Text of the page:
Researchers at the University of Michigan Comprehensive Cancer Center developed the assessment, which they call a functional diffusion map. They used a magnetic resonance imaging scan that tracks the diffusion, or movement, of water through the brain and mapped the changes in diffusion from the start of therapy to three weeks later. The tumor cells restrict the movement of water, so as those cells die, water diffusion changes.
In the study of 34 people with a type of brain tumor called high grade glioma, the researchers found that they could predict after three weeks, based on the functional diffusion map, which cancers would respond to the treatment and which cancers would continue to grow. These predictions corresponded to a significant difference in how long the patients lived.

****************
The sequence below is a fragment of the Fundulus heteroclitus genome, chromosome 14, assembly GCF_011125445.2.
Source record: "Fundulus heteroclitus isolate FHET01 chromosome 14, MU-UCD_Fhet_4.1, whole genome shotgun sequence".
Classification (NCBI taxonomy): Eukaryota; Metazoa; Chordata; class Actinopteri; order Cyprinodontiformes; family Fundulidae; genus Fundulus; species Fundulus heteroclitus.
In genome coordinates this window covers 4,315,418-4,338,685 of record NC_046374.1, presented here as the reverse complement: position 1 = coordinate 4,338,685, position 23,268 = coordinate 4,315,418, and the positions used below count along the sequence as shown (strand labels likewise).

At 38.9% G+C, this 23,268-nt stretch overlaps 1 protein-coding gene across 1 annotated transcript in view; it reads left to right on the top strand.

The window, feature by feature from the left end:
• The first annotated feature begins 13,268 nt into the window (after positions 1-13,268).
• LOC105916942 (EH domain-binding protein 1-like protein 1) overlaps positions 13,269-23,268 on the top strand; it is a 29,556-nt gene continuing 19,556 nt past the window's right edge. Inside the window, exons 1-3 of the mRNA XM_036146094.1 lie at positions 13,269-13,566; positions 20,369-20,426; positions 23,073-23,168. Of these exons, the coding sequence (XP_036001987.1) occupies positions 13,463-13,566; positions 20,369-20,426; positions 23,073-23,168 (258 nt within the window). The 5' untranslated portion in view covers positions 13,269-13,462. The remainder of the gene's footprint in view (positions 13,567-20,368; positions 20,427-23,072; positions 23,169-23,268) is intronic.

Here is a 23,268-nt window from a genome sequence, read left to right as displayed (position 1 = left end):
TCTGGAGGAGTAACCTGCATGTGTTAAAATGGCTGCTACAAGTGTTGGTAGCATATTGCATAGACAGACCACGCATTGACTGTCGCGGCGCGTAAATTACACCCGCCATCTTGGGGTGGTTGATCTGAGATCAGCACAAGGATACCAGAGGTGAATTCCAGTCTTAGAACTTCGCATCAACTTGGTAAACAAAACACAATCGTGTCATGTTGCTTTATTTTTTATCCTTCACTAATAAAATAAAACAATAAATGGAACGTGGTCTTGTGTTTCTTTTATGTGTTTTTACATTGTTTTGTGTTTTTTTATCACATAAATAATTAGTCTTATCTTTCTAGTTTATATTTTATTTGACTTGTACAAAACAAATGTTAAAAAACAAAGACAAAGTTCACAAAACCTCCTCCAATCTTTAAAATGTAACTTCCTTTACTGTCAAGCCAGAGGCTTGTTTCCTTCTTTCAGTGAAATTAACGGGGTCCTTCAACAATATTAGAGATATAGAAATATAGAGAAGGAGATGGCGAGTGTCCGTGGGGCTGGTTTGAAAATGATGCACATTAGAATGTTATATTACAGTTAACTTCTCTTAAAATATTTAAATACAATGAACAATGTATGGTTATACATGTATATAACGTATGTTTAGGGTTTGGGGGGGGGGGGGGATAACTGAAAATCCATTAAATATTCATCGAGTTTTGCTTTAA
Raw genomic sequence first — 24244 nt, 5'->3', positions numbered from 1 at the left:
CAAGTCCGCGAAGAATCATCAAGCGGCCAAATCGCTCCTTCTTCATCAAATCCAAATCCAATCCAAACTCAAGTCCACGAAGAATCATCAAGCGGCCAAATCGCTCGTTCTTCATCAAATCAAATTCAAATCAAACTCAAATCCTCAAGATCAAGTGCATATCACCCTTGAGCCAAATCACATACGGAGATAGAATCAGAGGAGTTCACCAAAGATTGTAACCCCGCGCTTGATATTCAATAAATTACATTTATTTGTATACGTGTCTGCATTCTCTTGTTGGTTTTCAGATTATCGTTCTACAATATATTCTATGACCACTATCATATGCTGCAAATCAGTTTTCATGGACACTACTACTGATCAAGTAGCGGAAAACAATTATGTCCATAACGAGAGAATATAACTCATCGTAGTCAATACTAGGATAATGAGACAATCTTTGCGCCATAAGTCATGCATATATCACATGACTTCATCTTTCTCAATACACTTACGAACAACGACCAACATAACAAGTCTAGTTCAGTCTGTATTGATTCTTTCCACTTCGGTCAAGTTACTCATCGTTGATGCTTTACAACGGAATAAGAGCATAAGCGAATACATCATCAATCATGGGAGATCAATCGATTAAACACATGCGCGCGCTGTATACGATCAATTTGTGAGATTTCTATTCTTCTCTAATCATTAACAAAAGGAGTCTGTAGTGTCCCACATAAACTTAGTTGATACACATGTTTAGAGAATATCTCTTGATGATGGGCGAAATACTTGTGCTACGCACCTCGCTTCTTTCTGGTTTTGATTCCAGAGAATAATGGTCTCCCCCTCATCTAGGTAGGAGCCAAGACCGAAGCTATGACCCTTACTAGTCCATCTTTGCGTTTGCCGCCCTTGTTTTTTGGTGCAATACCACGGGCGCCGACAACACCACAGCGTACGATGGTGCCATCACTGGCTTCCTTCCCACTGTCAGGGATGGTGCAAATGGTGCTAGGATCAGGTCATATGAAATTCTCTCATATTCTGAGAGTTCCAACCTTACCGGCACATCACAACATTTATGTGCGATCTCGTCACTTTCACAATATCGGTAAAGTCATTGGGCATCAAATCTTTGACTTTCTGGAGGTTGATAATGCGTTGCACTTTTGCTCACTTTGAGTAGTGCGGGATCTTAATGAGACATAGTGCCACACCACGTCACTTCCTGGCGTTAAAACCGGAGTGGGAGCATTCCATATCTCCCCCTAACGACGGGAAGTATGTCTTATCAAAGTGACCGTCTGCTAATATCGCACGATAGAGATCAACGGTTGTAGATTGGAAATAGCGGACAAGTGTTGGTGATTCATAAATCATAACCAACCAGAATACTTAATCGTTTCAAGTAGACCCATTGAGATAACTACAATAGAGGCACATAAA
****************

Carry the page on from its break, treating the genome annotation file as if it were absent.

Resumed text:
Results of the study appear the week of Oct. 31 in the early online edition of the Proceedings of the National Academy of Sciences.
High grade gliomas have a high mortality rate, with people surviving only an average of 12 months after diagnosis. Typically, patients receive six to seven weeks of treatment, followed by a traditional MRI scan six weeks after completing therapy to determine if the tumor shrank. If the cancer did not respond to the treatment, a new approach may be tried.
"An early measure of tumor response such as this functional diffusion map could help doctors identify during the course of treatment who might benefit from a second-line therapy, sparing patients from a grueling treatment regimen that's